Truth to tell, even before the law was enacted the health system suffered from ongoing crises, but this law was intended to solve the system’s problems, at least from the financial standpoint, and has not done so. One of the salient parameters of the health system during these years has been the continual and consistent attempts by the government to cut back its budgetary involvement and increase the public’s share in the funding of national health expenditure.
In our review this year, the presentation of health expenditures has been modified in order to bring it closer to the changes that have occurred in the past few years in the structure of system funding. One of the main changes was the elimination of health-fund membership dues and their replacement by the health tax. According to the principles of national accounting, there is an essential difference between these two types of levies: the former is voluntary, the latter obligatory. In the course of the changeover, various parameters of course changed, leading to a different incidence of funding. However, to permit a multi-annual comparative survey, the health tax can be presented as the successor of the direct private insurance (membership dues) in effect before the passage of the law. Accordingly, this study does not include National Insurance transfers on account of the health tax as part of government expenditure.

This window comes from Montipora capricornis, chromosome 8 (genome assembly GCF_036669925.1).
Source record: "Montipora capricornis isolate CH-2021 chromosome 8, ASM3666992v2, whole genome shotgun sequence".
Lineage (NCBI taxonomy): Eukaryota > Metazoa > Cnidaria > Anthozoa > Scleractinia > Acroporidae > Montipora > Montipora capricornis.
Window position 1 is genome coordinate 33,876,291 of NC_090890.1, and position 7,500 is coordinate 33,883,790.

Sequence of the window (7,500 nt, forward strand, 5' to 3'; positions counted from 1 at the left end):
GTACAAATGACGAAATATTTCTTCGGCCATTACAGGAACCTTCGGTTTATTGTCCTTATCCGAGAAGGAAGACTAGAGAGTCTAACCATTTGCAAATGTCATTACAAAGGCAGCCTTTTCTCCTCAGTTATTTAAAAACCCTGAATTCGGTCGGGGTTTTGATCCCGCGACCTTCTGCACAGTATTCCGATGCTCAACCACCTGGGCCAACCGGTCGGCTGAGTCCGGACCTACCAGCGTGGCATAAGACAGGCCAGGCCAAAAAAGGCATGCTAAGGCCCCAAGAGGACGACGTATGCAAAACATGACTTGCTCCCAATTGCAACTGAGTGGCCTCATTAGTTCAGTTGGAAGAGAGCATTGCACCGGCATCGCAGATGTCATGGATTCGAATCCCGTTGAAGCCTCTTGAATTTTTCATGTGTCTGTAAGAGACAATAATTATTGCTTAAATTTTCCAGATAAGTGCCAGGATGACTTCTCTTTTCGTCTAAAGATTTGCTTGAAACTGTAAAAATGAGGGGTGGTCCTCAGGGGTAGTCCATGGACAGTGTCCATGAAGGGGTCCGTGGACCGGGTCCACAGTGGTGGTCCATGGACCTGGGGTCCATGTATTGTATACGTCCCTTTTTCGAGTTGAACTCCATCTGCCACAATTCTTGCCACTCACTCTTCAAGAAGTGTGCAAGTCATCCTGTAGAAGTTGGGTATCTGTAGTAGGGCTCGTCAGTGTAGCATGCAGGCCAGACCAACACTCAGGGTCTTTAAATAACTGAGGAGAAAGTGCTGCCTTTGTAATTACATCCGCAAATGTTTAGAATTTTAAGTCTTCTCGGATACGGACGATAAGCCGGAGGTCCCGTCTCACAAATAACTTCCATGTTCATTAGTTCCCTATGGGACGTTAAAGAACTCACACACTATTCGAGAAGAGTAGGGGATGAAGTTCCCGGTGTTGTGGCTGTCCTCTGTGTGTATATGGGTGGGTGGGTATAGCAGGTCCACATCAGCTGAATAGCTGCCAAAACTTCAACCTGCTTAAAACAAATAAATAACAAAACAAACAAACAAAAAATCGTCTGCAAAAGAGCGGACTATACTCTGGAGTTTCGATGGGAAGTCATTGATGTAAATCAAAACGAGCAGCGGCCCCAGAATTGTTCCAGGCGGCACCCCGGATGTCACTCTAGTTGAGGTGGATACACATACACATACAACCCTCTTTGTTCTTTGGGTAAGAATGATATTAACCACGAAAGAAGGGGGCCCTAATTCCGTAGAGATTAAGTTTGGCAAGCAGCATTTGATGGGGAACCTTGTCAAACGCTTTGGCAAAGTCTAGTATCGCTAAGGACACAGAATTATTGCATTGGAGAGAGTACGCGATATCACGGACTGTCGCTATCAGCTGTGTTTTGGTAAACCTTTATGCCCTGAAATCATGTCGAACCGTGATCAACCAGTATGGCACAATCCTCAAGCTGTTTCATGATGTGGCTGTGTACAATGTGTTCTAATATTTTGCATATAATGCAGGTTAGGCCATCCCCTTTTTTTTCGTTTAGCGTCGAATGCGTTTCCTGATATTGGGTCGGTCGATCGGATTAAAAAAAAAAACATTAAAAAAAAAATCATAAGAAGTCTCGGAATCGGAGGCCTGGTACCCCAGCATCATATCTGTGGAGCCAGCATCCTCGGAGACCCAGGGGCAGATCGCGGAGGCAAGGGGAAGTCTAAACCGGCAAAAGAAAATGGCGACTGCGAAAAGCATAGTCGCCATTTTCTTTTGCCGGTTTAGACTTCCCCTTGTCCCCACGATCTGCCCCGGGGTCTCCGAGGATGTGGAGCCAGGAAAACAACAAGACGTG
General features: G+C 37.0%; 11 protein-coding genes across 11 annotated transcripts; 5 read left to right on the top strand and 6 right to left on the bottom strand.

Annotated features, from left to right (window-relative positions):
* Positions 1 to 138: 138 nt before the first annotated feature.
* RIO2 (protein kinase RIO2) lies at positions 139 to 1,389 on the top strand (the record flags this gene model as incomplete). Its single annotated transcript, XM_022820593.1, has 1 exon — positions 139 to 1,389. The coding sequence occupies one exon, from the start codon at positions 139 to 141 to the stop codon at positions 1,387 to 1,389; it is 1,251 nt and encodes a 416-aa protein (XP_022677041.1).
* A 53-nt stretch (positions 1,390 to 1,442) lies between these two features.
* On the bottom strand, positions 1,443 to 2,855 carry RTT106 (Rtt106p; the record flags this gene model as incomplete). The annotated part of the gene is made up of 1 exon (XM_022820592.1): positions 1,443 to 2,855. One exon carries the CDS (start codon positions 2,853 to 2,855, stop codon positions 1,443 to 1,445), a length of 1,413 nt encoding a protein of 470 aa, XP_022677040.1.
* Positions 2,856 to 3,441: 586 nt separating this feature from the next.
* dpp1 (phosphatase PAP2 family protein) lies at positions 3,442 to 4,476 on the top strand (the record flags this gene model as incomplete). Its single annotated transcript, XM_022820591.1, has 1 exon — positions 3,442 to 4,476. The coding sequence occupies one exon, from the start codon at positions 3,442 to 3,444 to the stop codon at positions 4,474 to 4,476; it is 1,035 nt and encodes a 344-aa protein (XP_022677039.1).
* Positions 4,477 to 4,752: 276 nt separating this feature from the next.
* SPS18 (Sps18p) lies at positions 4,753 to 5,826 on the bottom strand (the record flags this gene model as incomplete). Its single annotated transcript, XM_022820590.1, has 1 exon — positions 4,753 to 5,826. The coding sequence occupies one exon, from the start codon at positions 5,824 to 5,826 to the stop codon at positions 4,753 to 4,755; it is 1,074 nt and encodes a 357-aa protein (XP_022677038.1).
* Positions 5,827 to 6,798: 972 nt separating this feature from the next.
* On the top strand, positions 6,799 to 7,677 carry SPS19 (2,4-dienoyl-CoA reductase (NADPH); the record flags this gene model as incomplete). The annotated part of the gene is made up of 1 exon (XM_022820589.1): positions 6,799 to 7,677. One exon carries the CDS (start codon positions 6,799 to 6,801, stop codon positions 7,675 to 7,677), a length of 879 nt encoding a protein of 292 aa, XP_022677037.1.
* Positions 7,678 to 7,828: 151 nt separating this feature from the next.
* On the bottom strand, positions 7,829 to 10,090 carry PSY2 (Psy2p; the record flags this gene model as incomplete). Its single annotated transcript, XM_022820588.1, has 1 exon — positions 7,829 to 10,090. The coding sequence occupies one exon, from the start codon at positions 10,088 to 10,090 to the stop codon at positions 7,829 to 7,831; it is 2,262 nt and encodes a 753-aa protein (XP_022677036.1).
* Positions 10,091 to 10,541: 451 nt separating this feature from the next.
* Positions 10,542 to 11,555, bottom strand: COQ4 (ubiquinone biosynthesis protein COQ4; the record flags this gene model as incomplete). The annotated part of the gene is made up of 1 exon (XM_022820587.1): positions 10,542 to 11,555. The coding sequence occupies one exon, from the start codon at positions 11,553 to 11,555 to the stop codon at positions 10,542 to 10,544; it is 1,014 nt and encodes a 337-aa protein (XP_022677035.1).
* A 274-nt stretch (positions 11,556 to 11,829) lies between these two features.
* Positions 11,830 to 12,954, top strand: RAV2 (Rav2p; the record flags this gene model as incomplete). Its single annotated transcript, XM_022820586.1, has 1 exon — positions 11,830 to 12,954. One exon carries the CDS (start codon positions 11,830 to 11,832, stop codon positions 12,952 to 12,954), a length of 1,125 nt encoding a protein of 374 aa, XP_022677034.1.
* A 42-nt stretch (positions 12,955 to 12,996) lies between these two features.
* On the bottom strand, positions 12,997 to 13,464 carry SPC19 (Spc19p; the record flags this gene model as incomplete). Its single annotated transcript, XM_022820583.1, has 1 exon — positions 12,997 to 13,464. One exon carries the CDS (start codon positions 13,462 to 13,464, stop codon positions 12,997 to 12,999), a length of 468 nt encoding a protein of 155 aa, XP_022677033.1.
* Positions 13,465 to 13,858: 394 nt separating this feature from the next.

This paper appears as a chapter in the Center’s annual publication, Israel’s Social Services 1998-99, Yaakov Kop (editor).